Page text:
How to Help Your Child Sleep Better
Sleep is important for your child as they reach school age and need to have the energy and attention to tackle each day. From ages 2-12, they should get an average of around 10 hours a night.
But bedtime can present challenges for children—an issue that’s common among little ones! In fact, many children deal with sleep issues that make it harder for them to fall asleep, stay asleep, or stay awake.
If you think your child may have issues with sleep, we have some possible solutions!
See below for what you can try, and if you’re not seeing any changes, consider reaching out to a healthcare provider.
Ask your child what’s making it difficult to sleep
Go right to the source! Ask your child if there is anything that’s making it hard from them to fall and stay asleep. Of course, they may not have the vocabulary or ability to tell you, but it’s important you hear from them if possible. Some common issues include:
- Nervousness, like a fear of the dark or of being alone in their room.
- Trouble winding down, which may make them feel anxious, upset or like they can’t stop moving.
- Breathing issues, like sleep apnea or snoring (which to them may feel like waking up with a sore throat or waking up often) or irregular breathing. If you suspect a breathing issue, we recommend visiting a healthcare professional to find the best solution.
Take a sleep audit
Track how many hours your child sleeps every night. Also, track the temperature of their room and overall room conditions. Play around with these factors to find what works for them, and try your best to replicate it nightly.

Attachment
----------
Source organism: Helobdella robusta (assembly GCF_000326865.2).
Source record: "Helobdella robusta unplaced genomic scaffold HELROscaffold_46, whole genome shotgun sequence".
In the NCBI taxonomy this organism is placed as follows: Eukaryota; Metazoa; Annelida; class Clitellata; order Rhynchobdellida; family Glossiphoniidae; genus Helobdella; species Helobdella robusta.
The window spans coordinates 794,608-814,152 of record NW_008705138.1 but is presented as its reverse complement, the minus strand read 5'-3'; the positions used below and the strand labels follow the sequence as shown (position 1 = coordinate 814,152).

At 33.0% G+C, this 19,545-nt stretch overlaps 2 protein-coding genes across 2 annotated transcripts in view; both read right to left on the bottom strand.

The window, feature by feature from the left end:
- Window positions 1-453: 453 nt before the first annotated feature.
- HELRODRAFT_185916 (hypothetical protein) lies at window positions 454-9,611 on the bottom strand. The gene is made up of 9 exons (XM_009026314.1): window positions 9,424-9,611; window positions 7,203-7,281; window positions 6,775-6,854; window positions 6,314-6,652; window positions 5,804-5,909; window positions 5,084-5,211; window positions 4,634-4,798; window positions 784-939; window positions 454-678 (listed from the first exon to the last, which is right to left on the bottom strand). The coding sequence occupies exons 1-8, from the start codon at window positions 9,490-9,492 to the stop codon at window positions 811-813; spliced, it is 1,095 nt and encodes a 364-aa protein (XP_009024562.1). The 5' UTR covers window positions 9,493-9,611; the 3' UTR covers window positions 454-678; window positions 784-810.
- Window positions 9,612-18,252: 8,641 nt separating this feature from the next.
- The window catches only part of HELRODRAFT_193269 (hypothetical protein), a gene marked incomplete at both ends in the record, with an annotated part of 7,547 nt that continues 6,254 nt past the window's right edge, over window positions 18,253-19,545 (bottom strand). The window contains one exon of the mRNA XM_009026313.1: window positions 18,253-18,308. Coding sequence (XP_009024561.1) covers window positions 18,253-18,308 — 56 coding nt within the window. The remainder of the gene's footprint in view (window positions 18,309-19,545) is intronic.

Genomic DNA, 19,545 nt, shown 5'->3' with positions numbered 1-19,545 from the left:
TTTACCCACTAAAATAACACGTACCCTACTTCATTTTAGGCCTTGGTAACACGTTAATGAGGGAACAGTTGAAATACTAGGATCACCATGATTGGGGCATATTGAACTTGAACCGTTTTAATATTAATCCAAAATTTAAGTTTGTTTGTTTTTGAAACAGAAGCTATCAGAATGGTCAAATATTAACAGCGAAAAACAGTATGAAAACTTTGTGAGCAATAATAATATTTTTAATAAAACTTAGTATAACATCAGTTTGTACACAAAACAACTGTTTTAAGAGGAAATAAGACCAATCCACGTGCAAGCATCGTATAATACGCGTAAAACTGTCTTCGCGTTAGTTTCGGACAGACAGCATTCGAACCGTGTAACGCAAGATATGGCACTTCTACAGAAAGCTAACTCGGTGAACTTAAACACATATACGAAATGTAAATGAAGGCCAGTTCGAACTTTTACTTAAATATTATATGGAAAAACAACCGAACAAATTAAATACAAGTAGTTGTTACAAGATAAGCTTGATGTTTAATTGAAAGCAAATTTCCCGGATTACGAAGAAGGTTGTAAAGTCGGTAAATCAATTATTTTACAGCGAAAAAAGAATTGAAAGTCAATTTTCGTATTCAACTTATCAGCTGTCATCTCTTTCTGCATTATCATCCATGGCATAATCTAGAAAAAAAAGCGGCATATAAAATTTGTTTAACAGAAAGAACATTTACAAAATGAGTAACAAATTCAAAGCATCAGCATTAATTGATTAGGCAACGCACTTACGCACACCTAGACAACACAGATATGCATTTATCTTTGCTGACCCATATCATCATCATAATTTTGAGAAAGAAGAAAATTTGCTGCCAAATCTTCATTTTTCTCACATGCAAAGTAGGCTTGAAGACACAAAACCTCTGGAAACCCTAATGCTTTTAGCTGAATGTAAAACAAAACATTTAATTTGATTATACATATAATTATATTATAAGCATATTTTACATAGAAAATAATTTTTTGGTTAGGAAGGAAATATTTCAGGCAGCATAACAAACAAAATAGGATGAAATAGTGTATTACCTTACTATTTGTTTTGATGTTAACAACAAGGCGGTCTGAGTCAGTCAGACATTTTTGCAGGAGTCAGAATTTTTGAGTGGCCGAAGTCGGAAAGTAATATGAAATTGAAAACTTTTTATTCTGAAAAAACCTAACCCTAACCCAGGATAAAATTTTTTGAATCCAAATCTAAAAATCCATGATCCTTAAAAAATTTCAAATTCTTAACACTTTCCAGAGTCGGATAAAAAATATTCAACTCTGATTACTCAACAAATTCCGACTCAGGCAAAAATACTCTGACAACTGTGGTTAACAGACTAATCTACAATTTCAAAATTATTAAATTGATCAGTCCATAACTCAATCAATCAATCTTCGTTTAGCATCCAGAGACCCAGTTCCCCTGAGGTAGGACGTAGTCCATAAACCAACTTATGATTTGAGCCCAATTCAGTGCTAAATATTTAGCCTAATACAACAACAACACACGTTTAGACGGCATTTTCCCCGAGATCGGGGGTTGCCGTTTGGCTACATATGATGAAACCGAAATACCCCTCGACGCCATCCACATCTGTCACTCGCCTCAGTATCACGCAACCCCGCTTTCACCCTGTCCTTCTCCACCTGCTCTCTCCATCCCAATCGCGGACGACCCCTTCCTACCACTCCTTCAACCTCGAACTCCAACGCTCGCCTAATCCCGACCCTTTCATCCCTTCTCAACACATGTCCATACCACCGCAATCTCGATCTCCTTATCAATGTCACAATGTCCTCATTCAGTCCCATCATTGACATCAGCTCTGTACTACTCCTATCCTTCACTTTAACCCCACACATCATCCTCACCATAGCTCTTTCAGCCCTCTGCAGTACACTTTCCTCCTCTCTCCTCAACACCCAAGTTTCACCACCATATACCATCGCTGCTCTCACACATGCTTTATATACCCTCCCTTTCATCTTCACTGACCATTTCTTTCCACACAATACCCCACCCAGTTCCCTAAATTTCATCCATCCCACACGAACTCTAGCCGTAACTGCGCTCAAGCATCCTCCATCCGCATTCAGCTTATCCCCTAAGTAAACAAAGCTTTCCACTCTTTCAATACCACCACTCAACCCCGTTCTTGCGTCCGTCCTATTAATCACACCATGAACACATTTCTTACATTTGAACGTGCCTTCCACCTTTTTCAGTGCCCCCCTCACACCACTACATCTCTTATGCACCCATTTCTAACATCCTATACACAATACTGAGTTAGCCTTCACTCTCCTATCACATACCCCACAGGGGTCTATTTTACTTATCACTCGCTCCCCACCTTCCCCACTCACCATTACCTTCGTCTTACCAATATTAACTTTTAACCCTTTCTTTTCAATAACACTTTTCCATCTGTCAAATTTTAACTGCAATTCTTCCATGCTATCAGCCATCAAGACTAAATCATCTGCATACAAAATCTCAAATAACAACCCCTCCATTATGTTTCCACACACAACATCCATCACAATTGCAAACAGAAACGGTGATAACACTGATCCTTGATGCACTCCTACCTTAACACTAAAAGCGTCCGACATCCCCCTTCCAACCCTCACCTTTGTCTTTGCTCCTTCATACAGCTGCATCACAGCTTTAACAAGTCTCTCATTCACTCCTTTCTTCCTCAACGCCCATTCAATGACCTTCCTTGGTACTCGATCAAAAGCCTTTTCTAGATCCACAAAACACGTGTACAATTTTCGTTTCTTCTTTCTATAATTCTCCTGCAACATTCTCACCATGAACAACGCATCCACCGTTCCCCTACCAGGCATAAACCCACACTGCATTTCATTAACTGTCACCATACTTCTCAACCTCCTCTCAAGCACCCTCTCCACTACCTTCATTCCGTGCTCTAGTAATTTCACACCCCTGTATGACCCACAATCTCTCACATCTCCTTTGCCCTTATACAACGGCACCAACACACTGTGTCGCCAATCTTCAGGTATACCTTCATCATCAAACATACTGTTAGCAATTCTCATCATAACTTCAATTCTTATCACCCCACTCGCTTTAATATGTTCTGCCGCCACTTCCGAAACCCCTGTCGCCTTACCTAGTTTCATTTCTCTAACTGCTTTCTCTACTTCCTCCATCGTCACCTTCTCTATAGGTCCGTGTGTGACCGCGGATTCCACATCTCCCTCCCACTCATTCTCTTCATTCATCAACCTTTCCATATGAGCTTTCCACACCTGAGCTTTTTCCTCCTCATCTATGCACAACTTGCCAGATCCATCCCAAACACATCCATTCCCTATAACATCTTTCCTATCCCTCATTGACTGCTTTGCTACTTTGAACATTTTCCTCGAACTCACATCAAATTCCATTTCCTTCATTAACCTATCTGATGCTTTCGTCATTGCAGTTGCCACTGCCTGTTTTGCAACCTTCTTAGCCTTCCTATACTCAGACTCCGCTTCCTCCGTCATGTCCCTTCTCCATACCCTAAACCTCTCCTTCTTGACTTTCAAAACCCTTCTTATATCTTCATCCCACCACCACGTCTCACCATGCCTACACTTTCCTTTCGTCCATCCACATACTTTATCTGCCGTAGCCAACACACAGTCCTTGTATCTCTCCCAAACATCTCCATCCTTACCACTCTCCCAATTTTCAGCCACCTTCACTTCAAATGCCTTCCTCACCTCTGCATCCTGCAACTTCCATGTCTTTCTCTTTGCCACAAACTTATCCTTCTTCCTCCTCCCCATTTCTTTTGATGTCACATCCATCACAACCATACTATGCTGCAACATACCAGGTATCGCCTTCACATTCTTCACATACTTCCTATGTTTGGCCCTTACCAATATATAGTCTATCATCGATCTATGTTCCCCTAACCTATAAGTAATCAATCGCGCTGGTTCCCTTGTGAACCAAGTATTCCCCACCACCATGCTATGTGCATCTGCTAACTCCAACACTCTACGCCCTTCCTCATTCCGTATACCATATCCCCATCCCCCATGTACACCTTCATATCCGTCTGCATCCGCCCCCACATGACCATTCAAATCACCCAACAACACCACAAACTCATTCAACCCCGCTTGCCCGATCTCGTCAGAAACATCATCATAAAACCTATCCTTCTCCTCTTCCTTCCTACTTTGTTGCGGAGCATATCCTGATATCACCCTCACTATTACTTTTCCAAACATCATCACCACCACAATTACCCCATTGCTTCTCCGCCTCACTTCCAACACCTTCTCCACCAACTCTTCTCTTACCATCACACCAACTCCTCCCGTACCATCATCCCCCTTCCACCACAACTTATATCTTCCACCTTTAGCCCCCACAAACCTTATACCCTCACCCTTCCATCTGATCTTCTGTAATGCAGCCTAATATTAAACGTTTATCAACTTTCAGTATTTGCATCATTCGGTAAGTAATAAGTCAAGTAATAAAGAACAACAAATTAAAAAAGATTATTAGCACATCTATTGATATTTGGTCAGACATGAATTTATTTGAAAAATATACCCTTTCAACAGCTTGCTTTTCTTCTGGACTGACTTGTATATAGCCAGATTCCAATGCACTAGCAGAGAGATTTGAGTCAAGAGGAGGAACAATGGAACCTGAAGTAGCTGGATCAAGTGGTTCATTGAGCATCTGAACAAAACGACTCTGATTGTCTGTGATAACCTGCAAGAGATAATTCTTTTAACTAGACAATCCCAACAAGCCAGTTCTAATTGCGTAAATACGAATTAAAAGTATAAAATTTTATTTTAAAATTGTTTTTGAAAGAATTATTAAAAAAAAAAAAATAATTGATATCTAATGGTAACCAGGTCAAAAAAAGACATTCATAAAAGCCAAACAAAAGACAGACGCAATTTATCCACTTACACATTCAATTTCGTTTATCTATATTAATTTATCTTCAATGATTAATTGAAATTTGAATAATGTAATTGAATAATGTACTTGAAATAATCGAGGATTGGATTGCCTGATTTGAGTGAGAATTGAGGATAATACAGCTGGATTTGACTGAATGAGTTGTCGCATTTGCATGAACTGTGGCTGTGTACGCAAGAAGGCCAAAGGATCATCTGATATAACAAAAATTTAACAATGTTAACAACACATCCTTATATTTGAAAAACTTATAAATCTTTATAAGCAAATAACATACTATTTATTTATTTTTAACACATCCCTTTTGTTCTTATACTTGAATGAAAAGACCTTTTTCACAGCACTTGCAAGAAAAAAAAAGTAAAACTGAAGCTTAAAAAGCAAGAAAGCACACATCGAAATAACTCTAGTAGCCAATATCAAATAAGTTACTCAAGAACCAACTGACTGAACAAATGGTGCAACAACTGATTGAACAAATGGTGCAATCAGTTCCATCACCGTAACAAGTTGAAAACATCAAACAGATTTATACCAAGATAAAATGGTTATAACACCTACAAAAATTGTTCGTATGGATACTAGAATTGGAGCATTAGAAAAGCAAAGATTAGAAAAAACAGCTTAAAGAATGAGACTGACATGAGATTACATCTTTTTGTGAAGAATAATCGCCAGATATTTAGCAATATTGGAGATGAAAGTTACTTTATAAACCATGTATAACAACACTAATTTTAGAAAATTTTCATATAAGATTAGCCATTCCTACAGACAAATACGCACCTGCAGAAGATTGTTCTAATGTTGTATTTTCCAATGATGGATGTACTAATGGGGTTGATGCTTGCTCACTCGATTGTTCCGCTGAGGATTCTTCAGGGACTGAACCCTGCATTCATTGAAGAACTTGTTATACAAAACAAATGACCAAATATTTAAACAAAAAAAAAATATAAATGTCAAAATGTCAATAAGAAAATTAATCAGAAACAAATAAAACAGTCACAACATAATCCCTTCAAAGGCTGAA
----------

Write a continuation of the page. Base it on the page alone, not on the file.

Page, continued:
Build healthy habits with a routine
Try to establish an evening routine to regulate their activity and balance energy levels. This can particularly help nervous sleepers, as a routine will help them to build confidence.
Limit screen time, especially right before bed
The blue light emitted from screens can decrease melatonin levels, which is an issue because melatonin helps kids sleep. Swap out screens for books before bed; either reading to them, or having them read to you or themselves can be a calming and beneficial activity that also helps with communication development.
Avoid eating right before bed
Especially sugary foods or excess amounts of food. Eating before bed can keep their stomach rumbling in bed, which can lead to restless nights.
Keep them active during the day
Burning energy during the day can lead to more quality, deep sleep at night. Try to keep them physically active and stimulate their mind throughout the day.
Address their fears
If you think you may have a nervous sleeper, they may come running to your room, telling you why they’re scared. Rather than ignoring their fears, listen to what they have to say and reassure them everything will be alright. If possible, explain to them how they could have experienced what they did, like the source of a sound. Try to encourage them to stay in their bed rather than sleep in yours; this may mean you need to sit by theirs as they fall back asleep, but it’s better to get them comfortable in their room.
If any of these issues persist, connect with your child’s healthcare provider to figure out what could be happening.